Teenagers and the Gospel (Part 2)


Teenagers are Self Interested

Most Teenagers are a product of their culture and our culture is all about the consumer. Marketers have been targeting our kids for years and playing to their emotional needs. Ten’s of thousands of hours of screen time and all the related ads can’t be undone in a 30 minute pep talk. Because of this when it comes to Teenagers; they will understand most biblical truths through the lens of how it affects their lives.  Cognitively they should be able to think outside of themselves, however in our society it’s not an issue of ability, it’s an issue of conditioning. To reach teenagers you have to make a personal appeal or they will tune you out.

teenagers and the gospel

Even kids who have grown up in Christian families and have a strong background in church will have a hard time paying attention if you don’t address how the scripture relates to them personally. Quite frankly teenagers have been programed to be self-interested thinkers. You need to get to know them well enough to relate biblical truth to their personal needs. However, don’t make the mistake here of falling into moralism (good apart from the gospel). Teenagers need the gospel. Help them to see their need for the Savior.

Having a self-interested teen can be a mixed blessing. On one level you can’t compete with millions of dollars of marketing, well written scripts, and super model actors… on the other hand… those people don’t know “your” teen. While you may be less entertaining than the latest super bowl commercial, a little time well spent learning about the teens in your life can give you more credibility than axe body spray ever had.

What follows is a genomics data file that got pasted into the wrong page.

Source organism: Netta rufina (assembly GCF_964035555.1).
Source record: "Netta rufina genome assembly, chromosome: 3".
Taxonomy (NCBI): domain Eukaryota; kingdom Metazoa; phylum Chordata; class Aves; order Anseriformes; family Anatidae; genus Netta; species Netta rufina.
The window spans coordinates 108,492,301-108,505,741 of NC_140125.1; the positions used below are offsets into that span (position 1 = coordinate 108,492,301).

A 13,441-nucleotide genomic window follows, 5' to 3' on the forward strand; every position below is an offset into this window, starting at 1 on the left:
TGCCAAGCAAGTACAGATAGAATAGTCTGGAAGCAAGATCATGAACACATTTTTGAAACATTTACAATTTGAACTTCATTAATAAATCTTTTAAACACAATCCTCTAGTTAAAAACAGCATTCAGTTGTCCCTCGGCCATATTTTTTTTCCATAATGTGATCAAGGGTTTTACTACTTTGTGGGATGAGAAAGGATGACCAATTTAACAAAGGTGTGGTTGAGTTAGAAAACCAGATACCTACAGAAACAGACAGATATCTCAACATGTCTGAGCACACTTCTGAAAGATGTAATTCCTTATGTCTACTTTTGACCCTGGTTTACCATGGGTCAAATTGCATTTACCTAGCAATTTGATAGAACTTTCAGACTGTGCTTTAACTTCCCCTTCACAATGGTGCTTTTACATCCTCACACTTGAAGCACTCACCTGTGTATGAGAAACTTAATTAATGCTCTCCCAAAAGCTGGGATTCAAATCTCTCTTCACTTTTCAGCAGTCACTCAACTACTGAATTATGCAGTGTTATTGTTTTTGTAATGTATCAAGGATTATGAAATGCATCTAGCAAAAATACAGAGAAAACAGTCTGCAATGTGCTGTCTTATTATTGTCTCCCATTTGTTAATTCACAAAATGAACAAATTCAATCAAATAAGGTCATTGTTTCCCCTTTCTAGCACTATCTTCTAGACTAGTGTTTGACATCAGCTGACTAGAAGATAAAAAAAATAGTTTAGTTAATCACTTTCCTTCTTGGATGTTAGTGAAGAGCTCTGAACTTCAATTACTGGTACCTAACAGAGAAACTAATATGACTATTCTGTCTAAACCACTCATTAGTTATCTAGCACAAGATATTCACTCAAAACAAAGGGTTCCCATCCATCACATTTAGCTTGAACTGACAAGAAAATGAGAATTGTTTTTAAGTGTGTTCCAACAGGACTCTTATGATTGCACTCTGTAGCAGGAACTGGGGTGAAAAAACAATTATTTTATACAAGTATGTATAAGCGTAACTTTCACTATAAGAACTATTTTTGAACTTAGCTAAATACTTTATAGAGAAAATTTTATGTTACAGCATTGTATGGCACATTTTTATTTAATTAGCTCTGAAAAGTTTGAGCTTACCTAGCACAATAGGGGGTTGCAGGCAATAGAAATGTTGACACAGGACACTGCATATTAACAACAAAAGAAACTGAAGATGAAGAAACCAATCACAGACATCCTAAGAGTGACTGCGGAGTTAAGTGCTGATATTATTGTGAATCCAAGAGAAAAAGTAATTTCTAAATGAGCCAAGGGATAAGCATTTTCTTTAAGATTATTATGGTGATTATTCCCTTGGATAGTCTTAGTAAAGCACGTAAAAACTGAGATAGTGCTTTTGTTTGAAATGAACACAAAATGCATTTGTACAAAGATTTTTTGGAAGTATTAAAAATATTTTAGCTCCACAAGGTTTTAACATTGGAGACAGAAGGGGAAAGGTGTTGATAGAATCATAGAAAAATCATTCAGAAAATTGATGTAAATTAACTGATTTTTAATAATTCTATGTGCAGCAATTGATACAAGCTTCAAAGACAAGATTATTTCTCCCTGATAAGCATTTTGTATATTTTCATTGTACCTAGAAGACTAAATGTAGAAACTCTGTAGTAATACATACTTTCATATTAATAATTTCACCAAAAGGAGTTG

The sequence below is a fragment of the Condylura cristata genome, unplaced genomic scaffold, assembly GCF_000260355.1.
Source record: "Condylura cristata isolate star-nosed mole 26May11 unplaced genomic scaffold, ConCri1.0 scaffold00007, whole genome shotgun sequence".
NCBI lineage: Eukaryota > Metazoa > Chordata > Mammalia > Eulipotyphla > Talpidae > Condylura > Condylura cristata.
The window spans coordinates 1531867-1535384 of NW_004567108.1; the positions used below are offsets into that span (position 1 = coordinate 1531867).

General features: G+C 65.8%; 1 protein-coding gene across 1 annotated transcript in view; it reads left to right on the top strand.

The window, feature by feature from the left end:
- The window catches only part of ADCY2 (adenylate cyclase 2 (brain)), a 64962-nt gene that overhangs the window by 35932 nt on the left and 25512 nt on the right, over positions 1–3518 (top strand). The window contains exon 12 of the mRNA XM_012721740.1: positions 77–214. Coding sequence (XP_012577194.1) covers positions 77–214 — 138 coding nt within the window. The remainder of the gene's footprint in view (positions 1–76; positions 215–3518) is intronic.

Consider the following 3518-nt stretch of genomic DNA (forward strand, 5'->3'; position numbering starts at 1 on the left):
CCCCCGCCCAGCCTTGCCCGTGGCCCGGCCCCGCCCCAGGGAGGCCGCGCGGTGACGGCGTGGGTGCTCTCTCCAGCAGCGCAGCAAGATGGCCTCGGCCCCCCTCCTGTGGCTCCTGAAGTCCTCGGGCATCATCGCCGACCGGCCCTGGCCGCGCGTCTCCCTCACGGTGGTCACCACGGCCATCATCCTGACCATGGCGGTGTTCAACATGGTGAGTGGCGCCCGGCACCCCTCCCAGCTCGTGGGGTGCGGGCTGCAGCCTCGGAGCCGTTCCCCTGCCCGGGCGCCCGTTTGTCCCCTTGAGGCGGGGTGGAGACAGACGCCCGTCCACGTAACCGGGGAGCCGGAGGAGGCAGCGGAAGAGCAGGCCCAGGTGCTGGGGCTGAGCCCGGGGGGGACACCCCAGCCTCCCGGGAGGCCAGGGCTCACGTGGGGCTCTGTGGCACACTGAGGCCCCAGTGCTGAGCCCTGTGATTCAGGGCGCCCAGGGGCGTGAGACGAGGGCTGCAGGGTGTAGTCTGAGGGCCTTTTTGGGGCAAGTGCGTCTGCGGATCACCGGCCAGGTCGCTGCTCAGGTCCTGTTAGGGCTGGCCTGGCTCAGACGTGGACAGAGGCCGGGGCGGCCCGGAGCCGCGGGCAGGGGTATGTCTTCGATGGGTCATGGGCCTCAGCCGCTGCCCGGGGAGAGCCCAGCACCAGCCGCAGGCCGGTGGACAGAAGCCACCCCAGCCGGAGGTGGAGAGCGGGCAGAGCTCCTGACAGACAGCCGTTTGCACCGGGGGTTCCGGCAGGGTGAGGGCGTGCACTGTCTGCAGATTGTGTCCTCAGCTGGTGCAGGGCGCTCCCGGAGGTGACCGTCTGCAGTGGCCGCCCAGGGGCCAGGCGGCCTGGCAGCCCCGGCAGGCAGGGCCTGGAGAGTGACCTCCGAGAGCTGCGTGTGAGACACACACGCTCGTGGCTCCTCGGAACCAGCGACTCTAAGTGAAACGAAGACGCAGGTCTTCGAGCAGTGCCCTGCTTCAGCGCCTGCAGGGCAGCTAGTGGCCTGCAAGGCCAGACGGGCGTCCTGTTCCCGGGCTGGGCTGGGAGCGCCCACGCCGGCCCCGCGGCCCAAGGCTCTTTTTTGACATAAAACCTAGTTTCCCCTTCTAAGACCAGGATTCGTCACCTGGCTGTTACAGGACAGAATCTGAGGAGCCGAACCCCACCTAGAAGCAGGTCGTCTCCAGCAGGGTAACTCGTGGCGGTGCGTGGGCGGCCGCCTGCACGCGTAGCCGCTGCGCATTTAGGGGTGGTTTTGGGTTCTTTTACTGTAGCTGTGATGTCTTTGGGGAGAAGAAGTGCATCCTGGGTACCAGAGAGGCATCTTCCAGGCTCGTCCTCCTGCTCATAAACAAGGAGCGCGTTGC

Teenagers are Emotional

Teenagers make decisions based on feelings more than rational thought.  Physiologically they are still developing the rational part of their brain while the emotional impulse part of the brain is already developed.  They default to what they know. Something which seems cut and dry to you, is a major issue to them because they simply lack the development in their brains to process the situation the way you can as an adult.

They can still get there, it’s just not the preferred method and it requires you to connect a lot of the dots for them. Think of this as exorcising a weak muscle. The tendency to default to emotion is why students can sometimes be prone to “drama.” Teens often use the filter of feeling (“how does this make me feel”) to evaluate their circumstances and to make decisions. We need to guard our kids in this area because it leaves them open to manipulation.

The positive side of this is that teenagers are able to be empathetic. However, rarely do they ever get there without some help or guidance along the way. It is generally good when ask “How do you think it made them feel?”  When talking about how our actions effect others.

Grumpy Teen: If you are a parent dealing with a grumpy teen take in to account how many hours of sleep your child is getting each night. Most studies indicate that middle school age kids need around 9 hours of sleep or more per night and only about 15% of teens are getting enough sleep (There is a reason they would sleep till noon on Saturday if you’d let them). If 13 year-old Tommy is acting like the 3 year-old Tommy when he didn’t get his nap, it’s probably because 13-year-old Tommy is tired.

Challenge: How well do you know the teens in your life? If you don’t already, schedule regular personal time with your teen doing something you both value.  What emotions tend to rise to the top when you are carrying on a conversation? Pray for the teenagers in your life. Ask God to give you wisdom in applying the scripture to their needs. How is their sleep schedule? Sometimes a late weekend wake up is due to not enough sleep during the week.

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